Germany extends life of 17 N-reactors
Seven reactors, which were built before 1980, will continue to operate for eight years beyond 2021 while ten reactors, which were built after 1980, will get an additional extension of 14 years.
Berlin: The German government has hailed a deal on extending the lifespan of the country`s 17 nuclear reactors and developing renewable energy side-by-side with the support of the atomic industry as the "most environment friendly" and "efficient" energy concept world wide.
But the Opposition parties and environmental groups deplored the decision to delay the phasing out of the atomic reactors as a "capitulation" to the nuclear industry and vowed to block its implementation by challenging it in parliament and by organising nation-wide protests.
They expressed fears that extending the operation of the power plants beyond 2021 phasing out deadline set by a previous government would take away the pressure to develop renewable energy and further aggravate the problem of nuclear waste disposal.
Under a deal reached by the centre-right coalition partners on Sunday, seven reactors, which were built before 1980, will continue to operate for eight years beyond 2021 while ten reactors, which were built after 1980, will get an additional extension of 14 years.
The coalition also decided to impose a special levy on the four major utility companies operating the reactors to finance the development of renewable energy.
It is estimated that the special levy would raise up to 15 billion euros in the coming years.
In addition, the energy companies will have to pay a nuclear fuel tax over a period of six years. The proposed tax is part of the government`s austerity package approved by the cabinet last week and it is expected to bring an annual revenue of 2.3 billion euros.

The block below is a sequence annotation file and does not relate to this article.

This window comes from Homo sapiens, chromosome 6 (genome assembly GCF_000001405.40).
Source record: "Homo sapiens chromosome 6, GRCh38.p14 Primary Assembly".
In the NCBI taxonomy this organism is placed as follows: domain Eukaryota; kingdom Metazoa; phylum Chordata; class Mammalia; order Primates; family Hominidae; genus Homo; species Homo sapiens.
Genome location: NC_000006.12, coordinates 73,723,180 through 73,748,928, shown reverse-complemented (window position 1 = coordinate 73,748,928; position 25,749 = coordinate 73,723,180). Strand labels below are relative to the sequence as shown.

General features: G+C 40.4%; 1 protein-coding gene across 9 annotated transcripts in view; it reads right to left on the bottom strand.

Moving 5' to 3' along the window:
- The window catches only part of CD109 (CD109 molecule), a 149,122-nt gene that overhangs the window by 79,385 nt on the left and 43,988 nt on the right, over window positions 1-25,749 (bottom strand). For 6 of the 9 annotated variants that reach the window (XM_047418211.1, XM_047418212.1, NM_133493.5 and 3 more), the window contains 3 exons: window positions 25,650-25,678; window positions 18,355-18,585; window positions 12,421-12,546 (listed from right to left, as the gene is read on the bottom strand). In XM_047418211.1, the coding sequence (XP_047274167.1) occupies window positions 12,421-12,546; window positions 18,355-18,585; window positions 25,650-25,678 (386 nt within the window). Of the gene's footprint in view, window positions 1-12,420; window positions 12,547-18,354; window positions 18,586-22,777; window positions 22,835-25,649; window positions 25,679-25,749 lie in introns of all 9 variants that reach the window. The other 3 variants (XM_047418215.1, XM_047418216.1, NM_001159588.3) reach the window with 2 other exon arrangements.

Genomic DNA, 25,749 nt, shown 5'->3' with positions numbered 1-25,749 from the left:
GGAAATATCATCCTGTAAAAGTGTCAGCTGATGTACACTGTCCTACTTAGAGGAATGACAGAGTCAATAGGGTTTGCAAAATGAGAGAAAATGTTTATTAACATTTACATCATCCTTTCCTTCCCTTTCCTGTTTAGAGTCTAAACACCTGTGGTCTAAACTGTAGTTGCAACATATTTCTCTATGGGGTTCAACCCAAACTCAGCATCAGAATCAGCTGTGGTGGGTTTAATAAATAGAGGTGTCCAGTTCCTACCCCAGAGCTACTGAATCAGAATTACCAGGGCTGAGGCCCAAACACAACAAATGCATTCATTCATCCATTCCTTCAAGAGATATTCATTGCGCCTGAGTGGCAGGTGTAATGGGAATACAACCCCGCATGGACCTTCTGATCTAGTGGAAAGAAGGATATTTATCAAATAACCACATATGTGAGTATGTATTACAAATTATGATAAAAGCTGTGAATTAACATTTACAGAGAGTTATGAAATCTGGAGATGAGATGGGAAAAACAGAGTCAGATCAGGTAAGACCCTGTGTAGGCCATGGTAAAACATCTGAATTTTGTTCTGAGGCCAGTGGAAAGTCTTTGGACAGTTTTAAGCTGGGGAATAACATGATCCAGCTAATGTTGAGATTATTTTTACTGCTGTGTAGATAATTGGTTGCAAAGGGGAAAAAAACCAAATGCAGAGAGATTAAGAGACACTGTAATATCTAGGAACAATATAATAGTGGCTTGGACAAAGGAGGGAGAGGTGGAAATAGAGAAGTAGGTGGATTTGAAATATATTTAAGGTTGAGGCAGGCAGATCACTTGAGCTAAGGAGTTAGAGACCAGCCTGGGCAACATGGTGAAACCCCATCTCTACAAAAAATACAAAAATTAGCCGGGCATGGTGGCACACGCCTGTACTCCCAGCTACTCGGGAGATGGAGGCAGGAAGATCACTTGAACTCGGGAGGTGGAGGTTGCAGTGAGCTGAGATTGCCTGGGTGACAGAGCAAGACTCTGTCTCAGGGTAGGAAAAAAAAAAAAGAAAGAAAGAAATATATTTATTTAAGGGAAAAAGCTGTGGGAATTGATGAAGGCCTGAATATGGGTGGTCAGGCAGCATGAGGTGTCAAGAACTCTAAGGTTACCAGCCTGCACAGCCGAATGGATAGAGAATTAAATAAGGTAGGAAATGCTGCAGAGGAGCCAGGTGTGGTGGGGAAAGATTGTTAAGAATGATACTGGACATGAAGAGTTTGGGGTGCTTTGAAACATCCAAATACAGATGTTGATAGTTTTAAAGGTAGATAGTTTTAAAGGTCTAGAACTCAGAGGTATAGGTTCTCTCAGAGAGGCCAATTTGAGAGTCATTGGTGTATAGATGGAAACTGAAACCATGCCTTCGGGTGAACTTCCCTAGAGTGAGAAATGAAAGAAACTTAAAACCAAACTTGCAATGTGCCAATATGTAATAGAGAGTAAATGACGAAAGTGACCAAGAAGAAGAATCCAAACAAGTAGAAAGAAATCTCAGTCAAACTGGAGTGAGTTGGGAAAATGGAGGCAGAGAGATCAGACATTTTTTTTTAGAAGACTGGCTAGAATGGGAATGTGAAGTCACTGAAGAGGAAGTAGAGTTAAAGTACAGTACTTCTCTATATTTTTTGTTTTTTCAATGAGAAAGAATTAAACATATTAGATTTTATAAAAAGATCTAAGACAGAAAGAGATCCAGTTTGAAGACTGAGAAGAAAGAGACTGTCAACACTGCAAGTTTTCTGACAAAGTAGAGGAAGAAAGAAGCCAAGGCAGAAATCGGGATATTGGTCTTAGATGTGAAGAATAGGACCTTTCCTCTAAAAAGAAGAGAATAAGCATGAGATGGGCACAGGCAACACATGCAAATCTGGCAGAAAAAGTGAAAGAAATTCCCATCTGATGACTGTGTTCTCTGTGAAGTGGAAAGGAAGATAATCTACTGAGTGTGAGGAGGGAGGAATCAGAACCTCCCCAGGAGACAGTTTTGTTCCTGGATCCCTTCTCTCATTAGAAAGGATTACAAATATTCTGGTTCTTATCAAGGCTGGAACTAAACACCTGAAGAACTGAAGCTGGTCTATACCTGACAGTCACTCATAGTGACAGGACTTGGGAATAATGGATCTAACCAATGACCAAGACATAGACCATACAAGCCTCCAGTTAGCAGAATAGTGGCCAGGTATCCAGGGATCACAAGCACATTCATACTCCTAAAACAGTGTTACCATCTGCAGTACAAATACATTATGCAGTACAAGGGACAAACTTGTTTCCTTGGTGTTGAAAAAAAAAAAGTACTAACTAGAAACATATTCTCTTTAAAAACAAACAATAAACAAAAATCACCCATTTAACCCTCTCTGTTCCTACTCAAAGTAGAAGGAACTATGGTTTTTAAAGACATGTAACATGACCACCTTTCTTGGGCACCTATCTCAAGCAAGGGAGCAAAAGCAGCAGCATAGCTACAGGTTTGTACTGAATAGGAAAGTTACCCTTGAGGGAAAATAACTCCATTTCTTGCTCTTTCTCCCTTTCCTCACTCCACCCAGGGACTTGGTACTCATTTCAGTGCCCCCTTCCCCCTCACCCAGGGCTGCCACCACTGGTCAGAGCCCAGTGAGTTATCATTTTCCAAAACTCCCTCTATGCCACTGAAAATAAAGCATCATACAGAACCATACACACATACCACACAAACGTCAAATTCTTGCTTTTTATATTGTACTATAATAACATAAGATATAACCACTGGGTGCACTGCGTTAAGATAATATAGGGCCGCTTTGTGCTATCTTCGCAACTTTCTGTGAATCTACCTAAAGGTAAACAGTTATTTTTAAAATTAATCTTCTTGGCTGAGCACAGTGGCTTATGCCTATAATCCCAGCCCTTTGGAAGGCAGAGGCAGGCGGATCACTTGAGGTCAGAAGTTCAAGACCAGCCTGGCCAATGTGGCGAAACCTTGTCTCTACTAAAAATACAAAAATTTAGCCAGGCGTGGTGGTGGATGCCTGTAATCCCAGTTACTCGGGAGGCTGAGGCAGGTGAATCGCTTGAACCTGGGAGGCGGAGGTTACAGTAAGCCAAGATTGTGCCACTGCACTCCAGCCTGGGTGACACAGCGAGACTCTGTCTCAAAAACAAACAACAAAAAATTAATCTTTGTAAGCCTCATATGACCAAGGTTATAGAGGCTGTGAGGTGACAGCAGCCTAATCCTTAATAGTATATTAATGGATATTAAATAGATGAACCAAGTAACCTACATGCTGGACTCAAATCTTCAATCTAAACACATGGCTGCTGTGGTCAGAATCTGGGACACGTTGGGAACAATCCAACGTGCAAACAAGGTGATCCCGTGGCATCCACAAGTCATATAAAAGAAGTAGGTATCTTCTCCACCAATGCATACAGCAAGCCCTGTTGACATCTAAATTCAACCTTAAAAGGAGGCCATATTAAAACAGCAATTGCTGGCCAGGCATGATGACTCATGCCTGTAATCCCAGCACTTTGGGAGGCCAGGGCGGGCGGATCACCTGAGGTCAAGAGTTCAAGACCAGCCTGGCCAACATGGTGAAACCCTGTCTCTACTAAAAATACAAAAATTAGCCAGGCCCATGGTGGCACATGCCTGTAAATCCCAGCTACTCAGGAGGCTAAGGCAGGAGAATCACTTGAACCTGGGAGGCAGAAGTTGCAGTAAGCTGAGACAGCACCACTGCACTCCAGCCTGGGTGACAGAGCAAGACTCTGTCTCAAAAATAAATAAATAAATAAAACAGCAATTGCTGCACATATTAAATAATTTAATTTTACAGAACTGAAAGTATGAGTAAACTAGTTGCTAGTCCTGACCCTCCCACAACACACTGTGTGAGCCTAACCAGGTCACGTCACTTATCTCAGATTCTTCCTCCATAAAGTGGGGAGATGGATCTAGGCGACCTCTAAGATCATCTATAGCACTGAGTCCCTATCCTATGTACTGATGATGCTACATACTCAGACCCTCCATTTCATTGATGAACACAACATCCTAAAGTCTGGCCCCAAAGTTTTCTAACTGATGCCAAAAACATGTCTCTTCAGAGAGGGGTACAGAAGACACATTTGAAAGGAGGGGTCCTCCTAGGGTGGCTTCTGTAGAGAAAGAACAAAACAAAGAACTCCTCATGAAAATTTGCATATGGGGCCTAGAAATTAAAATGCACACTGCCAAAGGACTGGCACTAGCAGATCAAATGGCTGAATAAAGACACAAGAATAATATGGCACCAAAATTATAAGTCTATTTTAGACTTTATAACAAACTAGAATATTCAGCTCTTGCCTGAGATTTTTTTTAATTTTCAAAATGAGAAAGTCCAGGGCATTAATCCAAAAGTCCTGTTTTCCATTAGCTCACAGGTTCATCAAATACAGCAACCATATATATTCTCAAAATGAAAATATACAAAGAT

"We will have the most environment friendly and seriously financed energy supply" anywhere in the world, Germany`s Environment Minister Norbert Roettgen said. "Our concept is quite unique in the whole world."
Roettgen, who had campaigned for an eight-year extension of the operation of the reactors, said that a longer lifespan will not be a hindrance to the development of renewable energy.
On the contrary, the new concept envisages increasing the share of renewable energy in the power supply from the present level of 16 percent to 80 percent by the year 2050. It will also help reduce by 80 percent carbon dioxide emissions, one of the main causes of global warming.
Nuclear power, which presently has about 10 percent in the power supply, is not a future technology, but it is needed as a "bridge technology to take us to the era of renewable energy," Roettgen said.
Sunday`s agreement reversed a decision by the former government of the Social Democratic Party and the Green party in 2002 to shut down all reactors by 2021.
Meanwhile, the SPD and the Green party threatened the government with a legal challenge if it tries to pass a legislation on the changes circumventing the Bundesrat, the upper house of parliament, where it has no majority.